• Ruby Deubry

How To Do A Charcuterie Platter

Honeycomb makes a fantastic focal point!

Choose similar items from each category to add to your board:

Some of my favorite selections

  • Proscuitto di Parma Pio Toscini

  • Coppa Serano

  • Wagyu Beef Bresaola

  • Salame Nostrano

  • St. Agur Double-Cream Blue Cheese (Auvergne, France)

  • Harbison Spruce-wrapped Brie-style Cheese (Vermont, USA)

  • Somderdale Champagne Cheddar (UK)

  • Klare Melk Truffle Gouda-style Cheese (Holland)

Tips:

  1. Have a focal point for your tray (like a dish of honeycomb) and work your way outward

  2. It can be helpful to start by placing sturdy pieces on your platter first (like the meats) then filling in gaps with less-structured choices (like nuts and pomegranate seeds)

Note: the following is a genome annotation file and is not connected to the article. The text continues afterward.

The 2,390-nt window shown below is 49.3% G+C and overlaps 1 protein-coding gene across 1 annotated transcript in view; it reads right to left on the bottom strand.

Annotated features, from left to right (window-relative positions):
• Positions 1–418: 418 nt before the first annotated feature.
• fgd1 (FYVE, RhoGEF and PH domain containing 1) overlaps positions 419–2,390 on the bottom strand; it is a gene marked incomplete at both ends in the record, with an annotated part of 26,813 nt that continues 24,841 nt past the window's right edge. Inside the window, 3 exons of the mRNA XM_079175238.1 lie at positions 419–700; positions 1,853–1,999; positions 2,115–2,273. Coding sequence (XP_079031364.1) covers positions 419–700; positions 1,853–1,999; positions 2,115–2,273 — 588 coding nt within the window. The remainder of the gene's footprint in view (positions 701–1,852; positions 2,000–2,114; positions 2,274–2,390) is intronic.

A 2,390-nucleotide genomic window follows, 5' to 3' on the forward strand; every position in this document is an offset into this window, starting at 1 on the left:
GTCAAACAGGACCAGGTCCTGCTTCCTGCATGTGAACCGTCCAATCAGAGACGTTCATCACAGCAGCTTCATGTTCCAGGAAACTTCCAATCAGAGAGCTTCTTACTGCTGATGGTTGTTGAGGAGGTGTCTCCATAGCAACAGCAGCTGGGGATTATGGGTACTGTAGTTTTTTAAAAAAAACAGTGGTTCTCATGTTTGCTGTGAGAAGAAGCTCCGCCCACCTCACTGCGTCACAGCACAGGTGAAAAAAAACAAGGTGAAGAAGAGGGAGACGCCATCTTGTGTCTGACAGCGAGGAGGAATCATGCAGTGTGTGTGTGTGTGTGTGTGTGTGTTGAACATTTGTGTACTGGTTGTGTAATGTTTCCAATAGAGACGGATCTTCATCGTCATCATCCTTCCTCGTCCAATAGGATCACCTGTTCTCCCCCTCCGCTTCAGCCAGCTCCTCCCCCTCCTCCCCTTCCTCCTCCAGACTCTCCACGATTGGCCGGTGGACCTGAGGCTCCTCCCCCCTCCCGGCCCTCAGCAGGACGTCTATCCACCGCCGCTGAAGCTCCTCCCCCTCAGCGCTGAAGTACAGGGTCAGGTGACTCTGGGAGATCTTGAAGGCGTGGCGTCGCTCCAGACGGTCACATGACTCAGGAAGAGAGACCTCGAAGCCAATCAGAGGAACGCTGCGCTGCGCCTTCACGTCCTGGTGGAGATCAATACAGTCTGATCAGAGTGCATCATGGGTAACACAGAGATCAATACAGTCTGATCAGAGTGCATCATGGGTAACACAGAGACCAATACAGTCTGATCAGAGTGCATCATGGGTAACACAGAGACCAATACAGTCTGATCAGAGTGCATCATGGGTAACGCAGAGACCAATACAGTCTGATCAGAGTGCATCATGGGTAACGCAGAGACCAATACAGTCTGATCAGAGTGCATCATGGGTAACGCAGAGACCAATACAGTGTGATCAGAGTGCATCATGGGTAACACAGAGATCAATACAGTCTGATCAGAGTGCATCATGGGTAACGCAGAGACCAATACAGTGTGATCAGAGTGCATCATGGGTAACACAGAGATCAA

3. Talk to your local deli and cheese experts to ask for advice and special limited-selection choices

  4. Use an assortment of sizes and shapes for meats and cheeses. Cured meats like coppa, coppacollo, and bresaola taste best paper-thin. Either fold sliced meats individually or overlap a few and serve in several sections. Other meats like salami can be cut into cubes. Firm cheeses can be cut into beautiful wedges.

  5. Serve condiments in small bowls either on or near the main charcuterie board

  6. You can use a mix of small tongs, knives (cheese knives if you have them), and toothpicks. Two-pronged forks and cooking tweezers/fine tongs are also nice.

  7. Have a good assortment of bakery selections: crostini, breadsticks and artisan crackers. I also prefer serving a same-day baked baguette, which is good with everything!

  8. If you can, ask for allergies so you don’t place an allergen on the main platter. If you’re not sure whether a nut or fruit is an allergen, simply place it in a different bowl